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Research

Cardiology

Building on a storied reputation for innovative cardiac care, ASRI scientists are leading the way in the development of groundbreaking treatments for pulmonary hypertension, drug resistant hypertension, myocardial infarction and other cardiovascular conditions.

For patients with pulmonary hypertension (PH), new medications are giving them hope. “While one-year survival for most patients with PH has improved to the upper 80 percentile range, that still has not translated into prolonged survival,” said Raymond Benza, MD, Director, Advanced Heart Failure, Transplantation, Mechanical Circulatory Support and Pulmonary Hypertension Program at WPAHS. “We are testing various combinations of drugs to learn if that will produce a better result than by using one drug alone. In particular, we are interested in learning if chemotherapeutic drugs show the potential for prolonging the survival of PH patients.” Dr. Benza is also developing novel predictive models to help physicians determine the best form of treatment for PH patients. As part of this study, Dr. Benza has designed a special calculator that indicates whether a patient will respond better to one drug, a combination of drugs or lung transplantation. Additionally, Dr. Benza is investigating novel mechanisms of PH, using the rodent monocrotaline/pneumonectomy model of pulmonary hypertension to test new therapeutic modalities.

In a related study, Michael Passineau, PhD, is looking at gene therapy as a way to better control and ultimately prevent pulmonary hypertension, while minimizing the side effects associated with certain medications. As part of this study, Dr. Passineau is testing the effectiveness of viral vectors as vehicles to deliver the therapeutic gene.

Other cardiology researchers at ASRI are conducting equally groundbreaking studies. Led by Srinivas Murali, MD, Director, Division of Cardiology, Allegheny General Hospital, and Medical Director, The Gerald McGinnis Cardiovascular Institute, a team of researchers are partnering in a landmark study that could fundamentally change the way drug-resistant hypertension is treated. These scientists are testing a device that is designed to reduce blood pressure by using mild electrical signals to influence the body’s blood pressure regulation system, called the baroreflex. Cardiology researchers are also examining the effectiveness of a new anti-clotting drug in treating acute coronary syndrome patients with unstable angina/non-STelevation myocardial infarction who are medically managed; and evaluating the benefit of a percutaneous left ventricular assist device during high-risk coronary interventions.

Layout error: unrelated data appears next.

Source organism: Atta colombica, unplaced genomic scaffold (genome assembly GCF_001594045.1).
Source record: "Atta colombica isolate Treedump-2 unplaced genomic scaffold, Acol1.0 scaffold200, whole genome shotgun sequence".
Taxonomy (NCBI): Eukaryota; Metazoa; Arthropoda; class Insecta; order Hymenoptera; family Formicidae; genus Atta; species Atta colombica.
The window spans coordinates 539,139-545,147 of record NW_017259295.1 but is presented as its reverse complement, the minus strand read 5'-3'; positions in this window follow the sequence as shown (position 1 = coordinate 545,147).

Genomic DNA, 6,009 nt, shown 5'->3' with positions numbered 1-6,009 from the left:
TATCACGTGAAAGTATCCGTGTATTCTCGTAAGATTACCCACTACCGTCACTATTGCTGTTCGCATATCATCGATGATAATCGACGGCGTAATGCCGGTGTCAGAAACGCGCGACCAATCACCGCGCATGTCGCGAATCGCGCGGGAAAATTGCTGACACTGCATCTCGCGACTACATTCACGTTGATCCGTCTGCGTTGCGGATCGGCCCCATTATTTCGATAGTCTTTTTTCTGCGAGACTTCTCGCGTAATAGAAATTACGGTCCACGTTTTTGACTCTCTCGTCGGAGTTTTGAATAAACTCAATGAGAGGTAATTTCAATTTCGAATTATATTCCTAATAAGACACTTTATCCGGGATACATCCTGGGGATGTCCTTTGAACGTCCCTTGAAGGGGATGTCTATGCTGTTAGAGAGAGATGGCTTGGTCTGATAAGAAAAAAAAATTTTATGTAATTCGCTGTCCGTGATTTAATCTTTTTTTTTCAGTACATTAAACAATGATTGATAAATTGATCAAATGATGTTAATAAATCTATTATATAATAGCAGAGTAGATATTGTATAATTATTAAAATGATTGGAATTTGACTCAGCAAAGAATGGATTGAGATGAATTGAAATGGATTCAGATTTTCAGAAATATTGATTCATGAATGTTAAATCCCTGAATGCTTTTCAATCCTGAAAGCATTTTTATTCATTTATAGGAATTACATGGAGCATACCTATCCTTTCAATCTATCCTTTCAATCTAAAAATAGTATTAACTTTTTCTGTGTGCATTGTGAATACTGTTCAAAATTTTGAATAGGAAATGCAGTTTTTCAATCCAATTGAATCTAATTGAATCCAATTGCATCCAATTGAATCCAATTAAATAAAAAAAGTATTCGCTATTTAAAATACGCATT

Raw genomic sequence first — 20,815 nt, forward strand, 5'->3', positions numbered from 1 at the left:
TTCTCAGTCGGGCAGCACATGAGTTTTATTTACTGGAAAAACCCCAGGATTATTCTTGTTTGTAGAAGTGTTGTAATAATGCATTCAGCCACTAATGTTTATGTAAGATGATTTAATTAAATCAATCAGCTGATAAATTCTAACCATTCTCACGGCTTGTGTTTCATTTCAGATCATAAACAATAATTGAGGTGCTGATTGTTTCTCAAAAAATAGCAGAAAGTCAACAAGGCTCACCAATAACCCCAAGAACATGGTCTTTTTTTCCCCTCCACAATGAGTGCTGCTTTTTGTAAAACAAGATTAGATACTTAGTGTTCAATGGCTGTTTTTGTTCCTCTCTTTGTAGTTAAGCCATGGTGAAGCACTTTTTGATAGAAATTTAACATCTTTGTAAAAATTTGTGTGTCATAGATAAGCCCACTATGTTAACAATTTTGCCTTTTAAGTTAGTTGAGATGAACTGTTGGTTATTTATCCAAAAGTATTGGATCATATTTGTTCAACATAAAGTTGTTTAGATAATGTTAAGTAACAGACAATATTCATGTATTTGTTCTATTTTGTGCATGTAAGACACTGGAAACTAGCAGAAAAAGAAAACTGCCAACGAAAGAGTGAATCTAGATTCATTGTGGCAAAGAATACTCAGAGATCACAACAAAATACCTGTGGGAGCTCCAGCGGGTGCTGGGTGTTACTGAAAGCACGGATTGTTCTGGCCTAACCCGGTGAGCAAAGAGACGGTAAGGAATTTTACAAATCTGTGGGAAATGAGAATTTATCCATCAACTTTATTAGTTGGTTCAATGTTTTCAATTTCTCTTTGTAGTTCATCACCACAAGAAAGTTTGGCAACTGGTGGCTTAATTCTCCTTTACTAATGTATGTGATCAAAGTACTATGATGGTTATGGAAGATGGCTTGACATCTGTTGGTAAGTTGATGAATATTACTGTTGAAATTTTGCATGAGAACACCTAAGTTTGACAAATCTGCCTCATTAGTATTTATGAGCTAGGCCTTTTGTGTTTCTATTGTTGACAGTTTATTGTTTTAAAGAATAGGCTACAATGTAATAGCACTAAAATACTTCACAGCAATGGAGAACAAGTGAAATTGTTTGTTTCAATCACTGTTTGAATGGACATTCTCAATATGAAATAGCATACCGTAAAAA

Robert Biederman, MD and a team of researchers are involved in a number of landmark cardiac imaging studies. Using high-resolution, 3D cardiovascular magnetic resonance imaging (MRI), these researchers have presented, for the first time, visual evidence that the compositional vulnerability — or instability — of atherosclerotic plaque in the carotid arteries does not correlate with the degree of vessel narrowing as a predictor of adverse ischemic or thrombotic events. These investigators have also discovered a precise anatomical marker that identifies which patients with patent foramen ovale (PFO) are at risk for stroke or heart attack. This could herald a significant advancement leading to earlier and more aggressive therapeutic intervention.

Furthermore, Dr. Biederman’s team is involved in the first mesenchymal stem-cell infusion that has been performed in Pittsburgh chiefly for the reduction in inflammation and fibrosis within the heart in patients with acute myocardial infarctions. This groundbreaking effort is only being performed at centers that have a Center of Excellence for Advanced Cardiac MRI in close association with a strong Interventional Cardiology program. Continued work in the NHLBI supported WISE study has shown that cardiac MRI remains an important adjunct, if not the ‘go to’ test for women with chest pain and non-occlusive CAD as demonstrated by Mark Doyle, PhD, working in conjunction with Dr. Biederman’s lab.

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